New Delhi and Colombo have framed a four-point package, including a line of credit to cover the import of food and medicines and a currency swap arrangement, to deepen economic ties
India and Sri Lanka have framed a four-point package, including a line of credit to cover the import of food and medicines and a currency swap arrangement, to deepen economic cooperation and to help the island nation cope with economic problems.
The package was finalised during two meetings that visiting Sri Lankan finance minister Basil Rajapaksa had with his Indian counterpart Nirmala Sitharaman and external affairs minister S Jaishankar on Wednesday and Thursday.
This was Rajapaksa’s first overseas visit since he assumed office in July.
The two sides discussed four pillars for short and medium-term cooperation, according to a statement issued by the Sri Lankan high commission at the conclusion of Rajapaksa’s visit on Thursday.
They include a food and health security package on an urgent basis that envisages the extension of a line of credit by India to cover the import of food, medicines and other essential items by Sri Lanka, an energy security package that will include a line of credit to cover the import of fuel from India, and the early modernisation of Trincomalee Tank Farm.
The package also includes an offer of a currency swap to help Sri Lanka address the current balance of payment issues, and facilitating Indian investments in different sectors in Sri Lanka to contribute to growth and expand employment, the statement said.
The two sides further agreed that modalities to realise this package would be “finalised early, within a mutually agreed timeline”, the statement said.
Rajapaksa and Sitharaman and Jaishankar “agreed to open direct lines of communication” and to be in direct and regular contact with each other to coordinate on this initiative.
People familiar with developments said on condition of anonymity that it was significant that both Sitharaman and Jaishankar participated in the two rounds of discussions with Rajapaksa. They said this reflected the importance India attaches to the relationship with Sri Lanka.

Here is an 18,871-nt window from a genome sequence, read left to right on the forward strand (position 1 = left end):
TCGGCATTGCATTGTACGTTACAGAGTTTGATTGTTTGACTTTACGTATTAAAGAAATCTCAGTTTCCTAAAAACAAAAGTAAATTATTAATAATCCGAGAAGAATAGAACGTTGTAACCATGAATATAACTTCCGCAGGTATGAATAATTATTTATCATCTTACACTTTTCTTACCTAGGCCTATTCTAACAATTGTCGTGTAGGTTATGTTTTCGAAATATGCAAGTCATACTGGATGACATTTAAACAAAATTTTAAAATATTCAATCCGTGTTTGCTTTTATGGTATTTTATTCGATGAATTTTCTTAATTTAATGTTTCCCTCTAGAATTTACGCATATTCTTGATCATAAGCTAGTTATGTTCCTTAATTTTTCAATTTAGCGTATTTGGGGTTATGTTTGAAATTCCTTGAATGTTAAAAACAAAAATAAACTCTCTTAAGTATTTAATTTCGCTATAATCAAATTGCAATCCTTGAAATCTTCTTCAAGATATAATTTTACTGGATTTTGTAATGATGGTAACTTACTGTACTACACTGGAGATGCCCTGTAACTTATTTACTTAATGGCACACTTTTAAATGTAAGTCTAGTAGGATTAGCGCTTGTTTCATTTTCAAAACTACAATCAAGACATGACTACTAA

The people said Sri Lanka’s request for a $1 billion bilateral currency swap, first made in 2020, did not figure in the latest discussions. The currency swap offered to Sri Lanka is expected to be made under the South Asian Association for Regional Cooperation (Saarc) facility and would be worth $400 million.
Ties between New Delhi and Colombo were hit earlier this year when Sri Lanka scrapped a 2019 deal with India and Japan to operate the East Container Terminal at the Colombo port, angering both countries.
In October, state-owned Sri Lanka Ports Authority (SLPA) inked a deal with India’s Adani Group to develop and run the Colombo port’s West Container Terminal.
Adani Group and its local partner John Keells Holdings will jointly have an 85% stake in the West Container Terminal, giving India a much-needed strategic presence at the Colombo port, where almost 70% of operations involve shipments bound for India.
Rajapaksa, who visited India at the invitation of Sitharaman, also had bilateral discussions with Jaishankar. These discussions focused on a range of issues of mutual importance, with particular attention on economic cooperation. Rajapaksa also met petroleum minister Hardeep Singh Puri and National Security Adviser Ajit Doval.
In these meetings, Rajapaksa thanked India for the support it has extended Sri Lanka over the years in many spheres, the statement said. Rajapaksa briefed the Indian side on the economic situation in Sri Lanka and his government’s approach to addressing post-Covid challenges.
The Indian ministers expressed New Delhi’s solidarity with Colombo and reiterated that India has always stood by Sri Lanka and, in the current situation, would be guided by its “Neighbourhood First” policy, according to the statement.